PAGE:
Mixed messages about the future of education in South Africa

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That South Africa’s education system needs work has become accepted fact, particularly in light of the fast-moving changes the world is seeing with the advent of the Fourth Industrial Revolution. However, it seems that opinions on the direction those changes should take differ widely – even among the decision makers who will ultimately dictate what South Africa’s students learn at school.

Speaking at the Basic Education Department’s Lekgotla, President Cyril Ramaphosa said by preparing children to excel from an early age, especially in the priority areas of science, technology, engineering, and mathematics (STEM), South Africa will better prepare them for the Fourth Industrial Revolution. “Working together, we must strive to ensure that our children excel from an early age in STEM,” he said.

However, Basic Education Minister Angie Motshekga has called for a more ‘decolonised’ education system, saying the current system needs to be amended to allow for diversification during her speech at the Lekgotla. She wants more diverse subjects from high school through to university, calling the current systems “very colonial, British, academic”.

While Motshekga’s comments are generally in-line with the ANC’s latest election manifesto, which calls for some major changes to the South African education system, including curriculum changes, it’s impossible to “decolonise” education while at the same time preparing for the Fourth Industrial Revolution. The ANC’s 2019 manifesto calls for changes to school curricula predominantly to prepare for the Fourth Industrial Revolution, but this will necessarily have a focus on the “colonial, British, academic” STEM subjects.

There is also a move to open up access to further education with some of the proposed changes, with the potential implementation of a General Education Certificate (GEC) below Grade 12. “Apart from facilitating the transition from school to college, a GEC would address the current problem of hundreds of thousands of young people leaving education completely each year, with no national qualification with which to navigate the labour market,” Ramaphosa said.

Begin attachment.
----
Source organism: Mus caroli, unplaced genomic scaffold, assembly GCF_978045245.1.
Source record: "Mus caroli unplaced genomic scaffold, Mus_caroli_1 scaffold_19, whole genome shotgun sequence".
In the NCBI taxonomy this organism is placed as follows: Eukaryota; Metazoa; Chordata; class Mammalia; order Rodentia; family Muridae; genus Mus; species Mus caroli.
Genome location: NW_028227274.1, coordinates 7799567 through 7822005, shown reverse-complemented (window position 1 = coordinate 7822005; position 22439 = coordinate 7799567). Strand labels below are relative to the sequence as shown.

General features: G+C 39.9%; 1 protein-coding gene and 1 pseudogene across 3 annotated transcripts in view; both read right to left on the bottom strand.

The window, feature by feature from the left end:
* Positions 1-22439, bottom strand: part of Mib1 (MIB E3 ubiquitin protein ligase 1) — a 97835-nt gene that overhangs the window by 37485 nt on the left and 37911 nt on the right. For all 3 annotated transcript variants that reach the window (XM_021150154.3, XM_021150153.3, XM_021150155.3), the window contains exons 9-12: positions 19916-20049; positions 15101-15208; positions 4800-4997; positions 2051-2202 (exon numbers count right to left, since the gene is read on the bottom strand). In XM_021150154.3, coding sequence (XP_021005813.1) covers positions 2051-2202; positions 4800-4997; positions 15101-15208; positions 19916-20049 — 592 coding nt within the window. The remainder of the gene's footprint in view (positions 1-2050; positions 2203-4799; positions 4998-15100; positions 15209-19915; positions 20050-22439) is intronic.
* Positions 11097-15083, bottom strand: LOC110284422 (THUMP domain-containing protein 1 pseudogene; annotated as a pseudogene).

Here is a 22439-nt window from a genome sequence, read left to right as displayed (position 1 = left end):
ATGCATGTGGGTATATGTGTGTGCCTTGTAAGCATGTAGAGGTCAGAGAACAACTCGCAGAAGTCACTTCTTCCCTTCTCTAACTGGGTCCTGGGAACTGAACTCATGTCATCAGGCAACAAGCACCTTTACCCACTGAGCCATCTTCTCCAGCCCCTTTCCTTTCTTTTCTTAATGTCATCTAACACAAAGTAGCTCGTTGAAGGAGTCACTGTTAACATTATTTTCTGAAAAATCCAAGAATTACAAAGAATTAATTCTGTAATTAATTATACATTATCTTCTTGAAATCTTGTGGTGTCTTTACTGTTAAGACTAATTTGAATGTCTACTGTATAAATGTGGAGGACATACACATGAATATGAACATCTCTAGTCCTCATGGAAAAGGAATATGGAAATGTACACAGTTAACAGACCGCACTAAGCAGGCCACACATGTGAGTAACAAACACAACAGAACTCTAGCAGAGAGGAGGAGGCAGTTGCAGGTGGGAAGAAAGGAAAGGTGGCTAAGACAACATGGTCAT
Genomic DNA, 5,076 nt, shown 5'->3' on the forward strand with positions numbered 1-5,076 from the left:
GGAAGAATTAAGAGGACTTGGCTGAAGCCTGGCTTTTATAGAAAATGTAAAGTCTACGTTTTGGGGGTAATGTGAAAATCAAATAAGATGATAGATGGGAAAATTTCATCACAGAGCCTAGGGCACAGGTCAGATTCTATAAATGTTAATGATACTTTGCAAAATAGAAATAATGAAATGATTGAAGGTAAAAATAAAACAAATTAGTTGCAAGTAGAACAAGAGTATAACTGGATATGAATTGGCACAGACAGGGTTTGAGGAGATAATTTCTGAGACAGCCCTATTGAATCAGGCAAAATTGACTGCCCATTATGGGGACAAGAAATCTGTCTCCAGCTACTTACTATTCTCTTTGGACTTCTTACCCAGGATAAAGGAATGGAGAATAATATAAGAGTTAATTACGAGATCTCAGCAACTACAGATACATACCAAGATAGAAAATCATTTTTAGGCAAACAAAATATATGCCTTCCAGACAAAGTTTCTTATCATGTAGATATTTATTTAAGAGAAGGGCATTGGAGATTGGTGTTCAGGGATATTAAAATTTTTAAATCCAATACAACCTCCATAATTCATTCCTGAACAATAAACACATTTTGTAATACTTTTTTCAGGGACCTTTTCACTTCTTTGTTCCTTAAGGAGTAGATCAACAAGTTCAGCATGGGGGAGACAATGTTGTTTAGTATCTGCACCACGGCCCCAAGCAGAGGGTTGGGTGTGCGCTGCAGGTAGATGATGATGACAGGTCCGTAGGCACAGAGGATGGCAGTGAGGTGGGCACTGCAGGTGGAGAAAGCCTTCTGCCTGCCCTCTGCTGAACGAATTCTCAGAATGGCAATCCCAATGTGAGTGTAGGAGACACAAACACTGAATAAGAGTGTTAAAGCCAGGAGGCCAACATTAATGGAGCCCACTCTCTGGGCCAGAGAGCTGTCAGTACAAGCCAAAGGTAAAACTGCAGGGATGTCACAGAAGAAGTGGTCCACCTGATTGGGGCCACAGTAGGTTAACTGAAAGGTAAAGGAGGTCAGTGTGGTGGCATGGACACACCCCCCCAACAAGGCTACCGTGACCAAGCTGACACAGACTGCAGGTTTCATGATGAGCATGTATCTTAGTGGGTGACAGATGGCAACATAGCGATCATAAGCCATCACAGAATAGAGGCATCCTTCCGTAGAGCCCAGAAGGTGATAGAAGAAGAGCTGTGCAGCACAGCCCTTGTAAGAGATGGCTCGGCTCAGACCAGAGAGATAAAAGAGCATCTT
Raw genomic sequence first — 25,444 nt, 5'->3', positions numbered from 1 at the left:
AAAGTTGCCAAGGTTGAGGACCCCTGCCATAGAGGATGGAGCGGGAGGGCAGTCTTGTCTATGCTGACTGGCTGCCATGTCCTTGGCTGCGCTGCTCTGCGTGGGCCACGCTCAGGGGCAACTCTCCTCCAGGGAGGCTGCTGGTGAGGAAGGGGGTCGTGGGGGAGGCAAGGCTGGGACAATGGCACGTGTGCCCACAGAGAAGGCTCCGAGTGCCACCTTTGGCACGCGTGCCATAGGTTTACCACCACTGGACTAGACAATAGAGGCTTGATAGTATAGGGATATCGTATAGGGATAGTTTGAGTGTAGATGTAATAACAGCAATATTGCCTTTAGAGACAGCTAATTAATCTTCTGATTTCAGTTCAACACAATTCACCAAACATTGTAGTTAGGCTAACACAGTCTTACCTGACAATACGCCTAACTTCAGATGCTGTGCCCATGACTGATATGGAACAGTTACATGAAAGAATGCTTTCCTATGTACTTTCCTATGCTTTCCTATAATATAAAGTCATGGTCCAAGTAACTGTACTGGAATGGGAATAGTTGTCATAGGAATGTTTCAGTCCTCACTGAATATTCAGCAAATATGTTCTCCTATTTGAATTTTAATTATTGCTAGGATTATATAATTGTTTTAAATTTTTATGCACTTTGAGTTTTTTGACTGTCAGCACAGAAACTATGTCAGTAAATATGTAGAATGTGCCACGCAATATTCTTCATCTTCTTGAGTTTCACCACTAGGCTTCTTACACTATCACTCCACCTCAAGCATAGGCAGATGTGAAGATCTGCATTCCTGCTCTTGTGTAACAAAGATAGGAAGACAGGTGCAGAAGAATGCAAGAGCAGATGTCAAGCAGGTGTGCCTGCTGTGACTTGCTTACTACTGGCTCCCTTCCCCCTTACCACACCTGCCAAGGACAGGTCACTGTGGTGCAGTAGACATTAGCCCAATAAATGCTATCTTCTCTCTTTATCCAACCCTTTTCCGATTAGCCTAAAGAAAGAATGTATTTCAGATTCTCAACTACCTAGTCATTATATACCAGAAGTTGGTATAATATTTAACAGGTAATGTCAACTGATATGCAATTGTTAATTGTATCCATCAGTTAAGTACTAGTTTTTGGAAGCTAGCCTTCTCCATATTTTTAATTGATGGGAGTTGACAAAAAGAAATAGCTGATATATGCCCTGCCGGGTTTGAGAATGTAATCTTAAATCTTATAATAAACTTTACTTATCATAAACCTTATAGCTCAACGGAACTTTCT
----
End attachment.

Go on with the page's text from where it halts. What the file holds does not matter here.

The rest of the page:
Theoretically, the GEC would allow school leavers without a Matric to enrol at a technical college or to apply for apprenticeships, creating more skilled workers in the country. However, the government is also looking at further opening up university education by doing away with the designated subjects list, and allowing matriculants to get bachelor’s entry on a wider array of subjects. Previously, matrics were required to meet the pass prerequisite from a set subject list of 18, which included subjects like accounting, maths and science. With the changes, they now need only to pass any of the approved 20-credit NSC subjects (excluding Life Orientation).

While the GEC would be in line with the government’s stated goals of preparing for the Fourth Industrial Revolution, changing the bachelors entry requirements will not only result in universities having to implement bridging courses, it will likely exacerbate the current problem universities have of high dropout rates due to lack of preparedness on the part of learners for university learning requirements.

The stated aims of bringing South Africa’s education system in line with international trends are laudable, but this schizophrenic approach seems to be leading learners back towards the failed OBE curriculum that was replaced by the CAPS curriculum a few years ago. OBE was aimed at focusing on teaching learners “real” skills, but merely succeeded in allowing an entire generation to matriculate with barely any numerical or language literacy. CAPS has proven itself far more effective – potentially because it is based on the tried-and-tested “colonial, British, academic” approach to learning.

Only time will tell whether the government can “decolonise” the education system while improving standards and preparing the youth for the workplace, but economic realities point to a much stronger need for South Africa to become more competitive globally. To achieve that, maths, science, and technology will have to be the foundations of most matriculants’ subject choices in order to establish an effective base for the skills needed in the future.